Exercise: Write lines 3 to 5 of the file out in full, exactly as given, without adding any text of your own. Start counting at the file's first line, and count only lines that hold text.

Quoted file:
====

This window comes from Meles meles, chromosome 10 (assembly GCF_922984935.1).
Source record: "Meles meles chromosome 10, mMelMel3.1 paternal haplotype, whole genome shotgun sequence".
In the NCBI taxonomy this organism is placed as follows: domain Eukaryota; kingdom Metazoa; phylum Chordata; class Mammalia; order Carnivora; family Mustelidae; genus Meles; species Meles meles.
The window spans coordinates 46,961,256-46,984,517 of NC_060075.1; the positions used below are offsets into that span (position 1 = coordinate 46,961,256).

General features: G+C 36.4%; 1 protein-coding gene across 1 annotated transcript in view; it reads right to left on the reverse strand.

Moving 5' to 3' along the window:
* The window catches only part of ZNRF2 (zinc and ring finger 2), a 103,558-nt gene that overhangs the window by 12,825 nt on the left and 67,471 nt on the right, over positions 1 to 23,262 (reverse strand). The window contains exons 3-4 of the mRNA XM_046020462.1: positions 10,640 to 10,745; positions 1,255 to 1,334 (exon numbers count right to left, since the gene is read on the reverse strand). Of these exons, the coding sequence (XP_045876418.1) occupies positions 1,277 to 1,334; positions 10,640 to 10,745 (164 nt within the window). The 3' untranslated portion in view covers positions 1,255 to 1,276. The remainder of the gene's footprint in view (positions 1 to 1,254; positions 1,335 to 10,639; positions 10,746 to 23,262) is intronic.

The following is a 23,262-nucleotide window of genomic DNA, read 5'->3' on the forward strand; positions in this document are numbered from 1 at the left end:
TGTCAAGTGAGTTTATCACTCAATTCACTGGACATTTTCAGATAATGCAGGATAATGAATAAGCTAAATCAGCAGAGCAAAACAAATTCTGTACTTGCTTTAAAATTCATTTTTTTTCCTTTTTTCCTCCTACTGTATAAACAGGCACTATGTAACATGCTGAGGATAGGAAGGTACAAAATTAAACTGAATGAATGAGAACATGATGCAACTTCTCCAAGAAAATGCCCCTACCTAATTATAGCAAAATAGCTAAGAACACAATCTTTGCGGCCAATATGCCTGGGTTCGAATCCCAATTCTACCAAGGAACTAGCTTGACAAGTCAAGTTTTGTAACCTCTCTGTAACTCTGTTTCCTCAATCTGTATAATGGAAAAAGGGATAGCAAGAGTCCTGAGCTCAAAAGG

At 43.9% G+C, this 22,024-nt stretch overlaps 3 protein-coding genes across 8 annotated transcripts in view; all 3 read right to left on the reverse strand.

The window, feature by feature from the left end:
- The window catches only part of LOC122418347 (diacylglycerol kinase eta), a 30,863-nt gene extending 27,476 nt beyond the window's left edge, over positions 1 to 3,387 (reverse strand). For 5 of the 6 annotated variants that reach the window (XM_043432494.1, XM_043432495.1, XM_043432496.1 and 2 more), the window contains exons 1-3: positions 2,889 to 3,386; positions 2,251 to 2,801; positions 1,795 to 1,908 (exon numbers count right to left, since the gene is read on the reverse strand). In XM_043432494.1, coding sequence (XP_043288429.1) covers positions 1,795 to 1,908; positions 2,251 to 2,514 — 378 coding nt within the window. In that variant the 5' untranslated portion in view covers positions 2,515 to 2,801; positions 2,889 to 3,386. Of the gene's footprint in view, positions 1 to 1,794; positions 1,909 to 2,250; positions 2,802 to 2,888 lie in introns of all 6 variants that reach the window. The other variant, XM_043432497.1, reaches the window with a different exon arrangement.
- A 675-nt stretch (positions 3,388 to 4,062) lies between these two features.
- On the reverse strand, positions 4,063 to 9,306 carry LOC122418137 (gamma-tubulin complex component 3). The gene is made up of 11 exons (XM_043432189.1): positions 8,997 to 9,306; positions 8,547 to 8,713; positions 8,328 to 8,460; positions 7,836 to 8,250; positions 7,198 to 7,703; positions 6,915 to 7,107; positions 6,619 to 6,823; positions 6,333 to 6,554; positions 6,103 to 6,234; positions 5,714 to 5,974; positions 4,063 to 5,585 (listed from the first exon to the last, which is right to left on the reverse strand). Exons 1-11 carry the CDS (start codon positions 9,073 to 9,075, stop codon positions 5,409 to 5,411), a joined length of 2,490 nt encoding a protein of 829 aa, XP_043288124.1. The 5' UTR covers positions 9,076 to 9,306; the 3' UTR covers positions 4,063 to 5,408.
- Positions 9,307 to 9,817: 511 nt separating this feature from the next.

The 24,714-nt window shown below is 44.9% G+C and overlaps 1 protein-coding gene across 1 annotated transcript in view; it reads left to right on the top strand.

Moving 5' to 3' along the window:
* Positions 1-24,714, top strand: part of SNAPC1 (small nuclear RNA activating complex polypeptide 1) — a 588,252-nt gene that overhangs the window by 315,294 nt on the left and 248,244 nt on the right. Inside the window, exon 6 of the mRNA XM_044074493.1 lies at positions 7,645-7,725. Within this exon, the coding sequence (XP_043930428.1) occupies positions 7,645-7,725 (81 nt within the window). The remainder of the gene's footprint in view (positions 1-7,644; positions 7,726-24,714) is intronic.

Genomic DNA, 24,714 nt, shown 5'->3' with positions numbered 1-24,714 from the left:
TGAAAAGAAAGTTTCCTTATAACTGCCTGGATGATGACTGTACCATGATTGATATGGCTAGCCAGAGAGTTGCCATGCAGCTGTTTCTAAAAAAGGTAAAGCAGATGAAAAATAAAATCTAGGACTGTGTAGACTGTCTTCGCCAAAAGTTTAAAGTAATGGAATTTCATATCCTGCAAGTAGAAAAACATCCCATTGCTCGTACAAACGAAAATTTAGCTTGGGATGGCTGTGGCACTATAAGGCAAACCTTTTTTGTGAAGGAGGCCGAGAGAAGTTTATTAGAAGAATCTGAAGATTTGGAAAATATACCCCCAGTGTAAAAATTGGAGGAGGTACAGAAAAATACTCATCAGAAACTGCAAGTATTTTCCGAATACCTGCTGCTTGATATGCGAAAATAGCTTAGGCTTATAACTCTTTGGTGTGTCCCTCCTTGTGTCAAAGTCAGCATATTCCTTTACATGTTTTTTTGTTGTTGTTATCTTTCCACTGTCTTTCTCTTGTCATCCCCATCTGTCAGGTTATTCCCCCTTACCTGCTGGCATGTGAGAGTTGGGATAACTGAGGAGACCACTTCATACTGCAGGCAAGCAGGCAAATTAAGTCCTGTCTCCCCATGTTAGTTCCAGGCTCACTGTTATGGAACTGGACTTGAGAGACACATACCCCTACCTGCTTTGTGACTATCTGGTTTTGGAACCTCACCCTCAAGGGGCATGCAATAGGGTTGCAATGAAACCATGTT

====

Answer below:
In the NCBI taxonomy this organism is placed as follows: domain Eukaryota; kingdom Metazoa; phylum Chordata; class Mammalia; order Carnivora; family Mustelidae; genus Meles; species Meles meles.
The window spans coordinates 46,961,256-46,984,517 of NC_060075.1; the positions used below are offsets into that span (position 1 = coordinate 46,961,256).

General features: G+C 36.4%; 1 protein-coding gene across 1 annotated transcript in view; it reads right to left on the reverse strand.